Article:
Fastest forensics d...
 
Notifications
Clear all

Fastest forensics disk image

Passmark
(@passmark)
Active Member

After playing around with our disk imaging code I got it to image a 512GB SSD to an external USB drive in 4min 35sec. This works out at 1.7GB/sec average.

This was for OSForensics. Before I mistakenly claim some type of world record, is anyone aware of any better results from any other tool?

Comparison Criteria:

Raw image format (immediately compatible with every other tool without post processing)

Full physical drive (allocated and unallocated space)

Hashing (SHA1 in this case)

No compression.

 

I would accept E01 output, with compression, as a valid comparison, as E01 is almost as useful as a raw image. MD5 or SHA2 as an alternative hash would also be fair to compare against.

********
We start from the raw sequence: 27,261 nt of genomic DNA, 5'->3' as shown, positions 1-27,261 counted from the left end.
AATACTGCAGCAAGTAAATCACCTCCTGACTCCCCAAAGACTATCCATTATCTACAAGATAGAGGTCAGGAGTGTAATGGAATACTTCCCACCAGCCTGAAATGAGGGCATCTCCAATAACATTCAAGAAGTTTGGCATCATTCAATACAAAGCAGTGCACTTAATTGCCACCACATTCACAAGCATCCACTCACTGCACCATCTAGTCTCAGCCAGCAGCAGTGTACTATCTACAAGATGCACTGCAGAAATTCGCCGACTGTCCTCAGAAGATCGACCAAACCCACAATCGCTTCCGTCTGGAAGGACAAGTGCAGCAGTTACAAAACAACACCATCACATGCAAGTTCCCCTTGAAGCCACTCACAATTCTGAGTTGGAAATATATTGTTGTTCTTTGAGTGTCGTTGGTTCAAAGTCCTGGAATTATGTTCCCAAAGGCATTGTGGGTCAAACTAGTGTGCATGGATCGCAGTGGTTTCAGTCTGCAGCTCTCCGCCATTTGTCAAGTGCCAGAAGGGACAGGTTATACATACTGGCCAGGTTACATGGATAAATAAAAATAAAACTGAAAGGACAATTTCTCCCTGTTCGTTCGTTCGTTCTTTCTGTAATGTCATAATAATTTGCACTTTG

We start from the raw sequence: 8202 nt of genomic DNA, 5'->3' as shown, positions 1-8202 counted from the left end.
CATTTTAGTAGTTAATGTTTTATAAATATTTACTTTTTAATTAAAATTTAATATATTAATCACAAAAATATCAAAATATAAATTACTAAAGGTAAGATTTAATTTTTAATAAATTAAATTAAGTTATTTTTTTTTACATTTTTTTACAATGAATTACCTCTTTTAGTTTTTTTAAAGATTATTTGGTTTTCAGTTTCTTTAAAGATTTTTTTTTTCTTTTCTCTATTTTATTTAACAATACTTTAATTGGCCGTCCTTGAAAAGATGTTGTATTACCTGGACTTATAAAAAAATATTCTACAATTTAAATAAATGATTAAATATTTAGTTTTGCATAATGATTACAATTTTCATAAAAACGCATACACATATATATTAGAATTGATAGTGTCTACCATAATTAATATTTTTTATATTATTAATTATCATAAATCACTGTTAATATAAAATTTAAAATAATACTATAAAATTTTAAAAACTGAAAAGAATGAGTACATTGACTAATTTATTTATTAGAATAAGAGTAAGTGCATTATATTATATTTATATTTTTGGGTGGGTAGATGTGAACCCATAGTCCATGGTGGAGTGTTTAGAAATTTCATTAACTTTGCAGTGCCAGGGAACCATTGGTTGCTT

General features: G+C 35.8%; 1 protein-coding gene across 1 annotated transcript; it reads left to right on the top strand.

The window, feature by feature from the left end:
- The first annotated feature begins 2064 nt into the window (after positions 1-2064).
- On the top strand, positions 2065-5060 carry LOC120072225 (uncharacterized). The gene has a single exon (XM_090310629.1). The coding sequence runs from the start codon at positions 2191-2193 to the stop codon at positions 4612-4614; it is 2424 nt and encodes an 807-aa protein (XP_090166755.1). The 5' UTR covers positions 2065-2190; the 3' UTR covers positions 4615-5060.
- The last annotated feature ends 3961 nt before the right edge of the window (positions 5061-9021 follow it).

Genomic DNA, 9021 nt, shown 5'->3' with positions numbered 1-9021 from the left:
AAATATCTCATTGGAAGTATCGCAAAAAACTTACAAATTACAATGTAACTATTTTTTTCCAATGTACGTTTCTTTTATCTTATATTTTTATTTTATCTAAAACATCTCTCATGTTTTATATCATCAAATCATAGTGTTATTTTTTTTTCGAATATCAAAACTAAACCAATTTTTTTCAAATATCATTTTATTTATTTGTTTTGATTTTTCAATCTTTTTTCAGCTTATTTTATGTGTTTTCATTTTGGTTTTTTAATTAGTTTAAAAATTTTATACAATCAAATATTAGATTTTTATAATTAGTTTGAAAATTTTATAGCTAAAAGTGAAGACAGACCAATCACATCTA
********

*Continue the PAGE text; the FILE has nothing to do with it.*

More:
Interesting discovery along the way: Default E01 output is crippling slow. This all comes down to the use of the super old zlib compression as part of the format. It is so slow that I'm calling the whole E01 format dead & buried on modern hardware. Even modern CPUs can't come close to keeping up with modern SSDs, as the data compression step is that slow. Raw images, without compression, can be up to 7x faster to create, with the right code.

Quote
Topic starter Posted : 05/11/2021 6:21 am
JimC
 JimC
(@jimc)
Member

That is indeed very fast but, except for the hashing, really just a statement of how fast raw data can be copied from one drive to another. All software being equal, this means it is really a test of hardware performance. To make the comparison easier, it would be helpful to know:

1. What hardware was the USB drive? (e.g. SSD or "spinning rust", USB3?)

2. What CPU was used? e.g. How many threads were available for hashing